Accessibility: Mix of rugged terrain with large boulders and some smoother trails. Walking route can be determined based on the needs/interests of the group.
Directions: Meet at the trailhead off St Peters Road, just north of the Village Arcade (Google Maps lists it as "St. Peters Village Hiking Trails"). 40.179885, -75.732064
Leader: Marion Holmes

June 10 (Saturday) at 10 AM: Nottingham County Park, Chester Co., PA
See the early summer flora of a mid-Atlantic serpentine barrens, a globally rare ecosystem, at this National Natural Landmark and discuss the ecology and restoration of serpentine barrens. In addition to the typical barrens flora such as Cerastium velutinum, Arabidopsis lyrata, Sabatia michauxii, Packera anonyma, and Lobelia spicata, we will seek out some less common species such as Lilium philadelphicum (budding), Chamaelirium luteum, and Sericocarpus linifolius. Graminoid fanciers are also encouraged to participate in identifying the many interesting Dichanthelium here (the leader's participation in this activity is not guaranteed).
Driections: Meet at the paved parking on the east side of the park, around the beginning of the Chrome Trail. Trail maps are available on the Nottingham County Park website.
Leader: Chris Hoess, or 267-918-6803

June 16 (Friday): Bear Creek Preserve: Postponed to August 15

June 17 (Saturday), 10 AM to noon: Schuylkill River Trail, Center City Philadelphia
We'll review the history the Schuylkill riverbank from Walnut to Christian Streets, starting from the yellow fever epidemic of 1793. We will consider degradation of the riverbank, remediation, conversion to recreational use, and "nature in the city." We will explore wild plants around manicured turf and ornamental plantings. Optional background reading (free access online): The Redemption of the Lower Schuylkill: The River As It Was, The River As It Is, The River As It Should Be by John Frederick Lewis, published in 1924.
Directions: Meet on the trail under the Walnut Street Bridge at 10 AM.
Leader: Ken Frank

July 22 (Saturday) at 10 AM: Pakim Pond, Brendan T. Byrne State Forest, Burlington County, NJ
An introduction to Pine Barrens flora. Contrast dry pitch pine forest and ericaceous scrub with Atlantic white-cedar swamp and wetlands in a former cranberry bog. See carnivorous plants (Sarracenia purpurea, three species of Drosera), the Coastal Plain endemic turkeybeard (Xerophyllum asphodeloides) (not flowering), and the unusual curly-grass fern (Schizaea pusilla). Initial trip will be dry walking on trail system around and near pond; possible extension afterwards with wet conditions in nearby cedar swamp, looking for Collins' sedge (Carex collinsii) and Massachusetts fern (Coryphopteris simulata).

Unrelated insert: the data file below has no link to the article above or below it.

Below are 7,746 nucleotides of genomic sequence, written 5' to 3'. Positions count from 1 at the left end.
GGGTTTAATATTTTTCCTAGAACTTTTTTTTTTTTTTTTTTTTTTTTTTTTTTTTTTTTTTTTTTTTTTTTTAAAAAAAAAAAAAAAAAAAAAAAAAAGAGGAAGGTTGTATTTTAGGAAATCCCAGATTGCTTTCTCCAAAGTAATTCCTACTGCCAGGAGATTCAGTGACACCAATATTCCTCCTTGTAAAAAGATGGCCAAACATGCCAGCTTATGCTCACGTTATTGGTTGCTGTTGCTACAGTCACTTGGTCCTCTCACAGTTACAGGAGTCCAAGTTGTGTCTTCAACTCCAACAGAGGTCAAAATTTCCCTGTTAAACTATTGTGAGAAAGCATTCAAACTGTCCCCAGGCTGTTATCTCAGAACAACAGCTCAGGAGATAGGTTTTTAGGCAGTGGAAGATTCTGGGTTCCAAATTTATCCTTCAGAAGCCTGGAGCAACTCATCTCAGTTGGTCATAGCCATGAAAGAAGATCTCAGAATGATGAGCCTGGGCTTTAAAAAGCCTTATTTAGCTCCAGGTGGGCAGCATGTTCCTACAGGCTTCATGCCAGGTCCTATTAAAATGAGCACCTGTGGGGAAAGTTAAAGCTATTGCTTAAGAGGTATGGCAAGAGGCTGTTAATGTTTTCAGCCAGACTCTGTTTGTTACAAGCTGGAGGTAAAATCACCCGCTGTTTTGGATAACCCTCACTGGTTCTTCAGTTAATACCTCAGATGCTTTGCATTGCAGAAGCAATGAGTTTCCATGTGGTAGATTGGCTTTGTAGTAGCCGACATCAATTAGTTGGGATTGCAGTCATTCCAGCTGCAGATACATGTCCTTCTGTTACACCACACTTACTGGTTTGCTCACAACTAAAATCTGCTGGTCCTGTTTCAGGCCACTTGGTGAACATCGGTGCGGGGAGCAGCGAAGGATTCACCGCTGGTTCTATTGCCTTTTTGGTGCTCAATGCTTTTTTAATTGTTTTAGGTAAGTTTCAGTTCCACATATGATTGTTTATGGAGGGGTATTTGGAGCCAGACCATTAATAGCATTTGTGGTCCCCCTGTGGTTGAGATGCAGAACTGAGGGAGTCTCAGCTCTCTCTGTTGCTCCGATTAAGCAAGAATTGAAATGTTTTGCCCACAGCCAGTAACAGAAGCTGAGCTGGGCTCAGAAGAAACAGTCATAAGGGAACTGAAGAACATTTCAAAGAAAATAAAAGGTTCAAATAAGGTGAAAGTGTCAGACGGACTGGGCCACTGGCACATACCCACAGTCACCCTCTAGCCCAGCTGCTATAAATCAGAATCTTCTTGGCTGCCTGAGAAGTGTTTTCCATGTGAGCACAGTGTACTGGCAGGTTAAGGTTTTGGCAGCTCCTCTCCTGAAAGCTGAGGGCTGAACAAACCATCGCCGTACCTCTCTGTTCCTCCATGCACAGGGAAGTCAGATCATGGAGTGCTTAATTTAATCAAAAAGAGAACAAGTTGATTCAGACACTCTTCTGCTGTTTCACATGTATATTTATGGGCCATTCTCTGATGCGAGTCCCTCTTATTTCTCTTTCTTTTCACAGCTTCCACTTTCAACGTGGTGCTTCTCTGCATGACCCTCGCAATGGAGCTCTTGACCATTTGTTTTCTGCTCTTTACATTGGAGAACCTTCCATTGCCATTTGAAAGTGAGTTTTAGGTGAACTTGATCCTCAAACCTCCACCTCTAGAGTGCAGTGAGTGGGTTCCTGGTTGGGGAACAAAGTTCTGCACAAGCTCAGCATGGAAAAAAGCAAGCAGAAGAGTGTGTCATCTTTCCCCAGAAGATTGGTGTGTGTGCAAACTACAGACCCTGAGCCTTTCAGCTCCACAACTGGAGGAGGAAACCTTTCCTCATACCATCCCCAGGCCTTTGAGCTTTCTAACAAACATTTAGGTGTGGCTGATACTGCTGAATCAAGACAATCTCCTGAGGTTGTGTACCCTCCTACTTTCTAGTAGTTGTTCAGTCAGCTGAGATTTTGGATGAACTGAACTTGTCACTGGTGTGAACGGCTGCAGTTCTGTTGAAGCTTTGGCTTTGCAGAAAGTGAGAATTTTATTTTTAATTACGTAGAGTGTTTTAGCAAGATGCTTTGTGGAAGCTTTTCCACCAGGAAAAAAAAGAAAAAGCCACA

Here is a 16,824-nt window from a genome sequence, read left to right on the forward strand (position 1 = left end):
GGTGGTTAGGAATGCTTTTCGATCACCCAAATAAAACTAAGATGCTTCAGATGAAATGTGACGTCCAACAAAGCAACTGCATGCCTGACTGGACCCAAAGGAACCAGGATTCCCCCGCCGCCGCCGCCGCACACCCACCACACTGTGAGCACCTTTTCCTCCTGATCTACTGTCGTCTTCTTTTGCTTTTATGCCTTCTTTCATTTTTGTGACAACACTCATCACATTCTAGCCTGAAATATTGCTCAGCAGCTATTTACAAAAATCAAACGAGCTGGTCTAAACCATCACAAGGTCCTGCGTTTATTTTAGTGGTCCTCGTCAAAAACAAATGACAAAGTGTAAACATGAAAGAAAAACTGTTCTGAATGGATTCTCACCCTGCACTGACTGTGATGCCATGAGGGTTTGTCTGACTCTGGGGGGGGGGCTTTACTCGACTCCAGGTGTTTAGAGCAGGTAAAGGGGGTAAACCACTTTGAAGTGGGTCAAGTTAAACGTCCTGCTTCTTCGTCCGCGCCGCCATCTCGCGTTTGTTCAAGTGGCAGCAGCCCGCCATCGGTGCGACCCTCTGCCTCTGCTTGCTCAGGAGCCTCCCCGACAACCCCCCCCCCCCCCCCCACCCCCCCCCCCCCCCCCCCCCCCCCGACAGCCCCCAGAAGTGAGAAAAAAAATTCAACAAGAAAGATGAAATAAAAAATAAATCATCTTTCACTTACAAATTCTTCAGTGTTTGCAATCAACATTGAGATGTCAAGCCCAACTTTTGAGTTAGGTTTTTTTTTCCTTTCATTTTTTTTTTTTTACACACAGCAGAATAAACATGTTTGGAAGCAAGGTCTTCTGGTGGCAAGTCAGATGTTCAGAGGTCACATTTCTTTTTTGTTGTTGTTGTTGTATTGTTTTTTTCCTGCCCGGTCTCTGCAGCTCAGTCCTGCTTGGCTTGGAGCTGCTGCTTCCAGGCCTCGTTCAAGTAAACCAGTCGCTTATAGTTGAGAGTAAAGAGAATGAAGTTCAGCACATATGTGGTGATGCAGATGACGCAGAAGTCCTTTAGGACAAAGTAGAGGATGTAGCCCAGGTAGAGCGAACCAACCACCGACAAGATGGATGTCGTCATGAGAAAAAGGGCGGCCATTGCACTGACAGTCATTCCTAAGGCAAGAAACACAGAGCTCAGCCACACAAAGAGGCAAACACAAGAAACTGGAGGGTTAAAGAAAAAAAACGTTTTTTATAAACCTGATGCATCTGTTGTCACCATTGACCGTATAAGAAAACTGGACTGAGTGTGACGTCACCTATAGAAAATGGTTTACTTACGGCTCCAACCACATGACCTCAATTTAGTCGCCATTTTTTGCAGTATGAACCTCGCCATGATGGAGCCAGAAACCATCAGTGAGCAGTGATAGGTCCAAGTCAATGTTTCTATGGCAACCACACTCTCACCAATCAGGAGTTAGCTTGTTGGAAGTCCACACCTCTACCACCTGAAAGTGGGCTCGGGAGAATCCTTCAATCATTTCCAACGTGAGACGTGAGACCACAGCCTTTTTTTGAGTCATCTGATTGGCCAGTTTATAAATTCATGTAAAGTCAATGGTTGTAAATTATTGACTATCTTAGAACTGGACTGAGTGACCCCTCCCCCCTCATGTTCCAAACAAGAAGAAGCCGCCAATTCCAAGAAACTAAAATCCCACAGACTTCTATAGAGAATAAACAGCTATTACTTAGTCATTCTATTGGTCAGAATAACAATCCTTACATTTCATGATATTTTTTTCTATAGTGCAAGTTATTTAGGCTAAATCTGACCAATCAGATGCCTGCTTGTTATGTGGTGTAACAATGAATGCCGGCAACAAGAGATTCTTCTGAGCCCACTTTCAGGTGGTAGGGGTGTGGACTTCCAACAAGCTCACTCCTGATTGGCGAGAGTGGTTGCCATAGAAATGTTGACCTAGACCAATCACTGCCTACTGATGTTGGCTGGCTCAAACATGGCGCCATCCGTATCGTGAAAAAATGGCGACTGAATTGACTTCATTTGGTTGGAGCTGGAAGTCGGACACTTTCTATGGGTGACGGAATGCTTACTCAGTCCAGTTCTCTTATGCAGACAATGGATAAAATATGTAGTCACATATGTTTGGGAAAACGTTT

Directions: Meet at the Pakim Pond parking area (39.88014, -74.53435). Coming from the Philadelphia area, take Route 72 southwest from Red Lion traffic circle and turn left onto Buzzard Hill Road about 1 mile from the circle. Cross Shinns Road and bear right at next intersection; parking lot is on the left just afterwards.
Leader: Chris Hoess, or cell 267-918-6803

August 12 (Saturday) at 10 AM: Haycock Mountain, Lake Nockamixon area, Bucks County, PA
Haycock Mountain, which lies within State Games Lands 157 in northern Bucks County, is a ridge of volcanic diabase. It offers a rich flora with some unusual species. Most of the walk will be through rocky woods, with abundant Actaea racemosa (black cohosh) and Cornus alternifolia (pagoda dogwood). In a field of large boulders we will see Sambucus racemosa (red elder) and hope to find Adlumia fungosa (Allegheny vine) in bloom. The trail is not especially steep, but parts are quite rocky, so we recommend hiking boots or other sturdy footwear and perhaps a walking stick. Time permitting, we will botanize other interesting areas in the vicinity.
Directions: Top Rock Park parking lot; 40.493144, -75.207072. The parking lot is on the west side of Top Rock trail (a road), about ˝ mile north of Rte 563. The intersection of Top Rock Trail and Rte 563 is 1.2 miles west of the intersection of 563 and and Rte 212, north of Ottsville.
Leaders: Janet Novak or 215-534-6700 (cell) and David Lauer

August 18 (Friday) at 10:30 AM: Natural Lands' Bear Creek Preserve, Luzerne County, PA
The almost 4,000-acre Bear Creek Preserve is a vast expanse of forests and steep stream valleys in the Lehigh River Watershed. Larger than many state parks, the preserve is a mosaic of diverse, thriving habitats and plant communities, including several rare species. The land provides vital habitat for native wildlife, including black bear, coyote, Bald Eagle, and many species of migratory songbirds. Bear Creek Preserve is part of a larger landscape of protected lands and popular recreation areas, including state parks and gamelands, that spans more than 150,000 acres.
Registration: If you plan to attend, please register with David Lauer , providing your email address and phone number. In case of severe weather etc necessitating a change in schedule, we will be able to contact you before 8:15 AM.
Directions are on the Bear Creek Preserve website.
Leaders: Josh Saltmer, Preserve Manager, and David Lauer,

dwarf pitch pines (Pinus rigida)
Pygmy pine trees near Warren Grove, New Jersey. These pitch pines are less than 6' tall, thanks to dry, infertile soil and frequent fires. The botanical club visited the site on a field trip in late April, 2017. Photo © 2017 Terry Schmidt.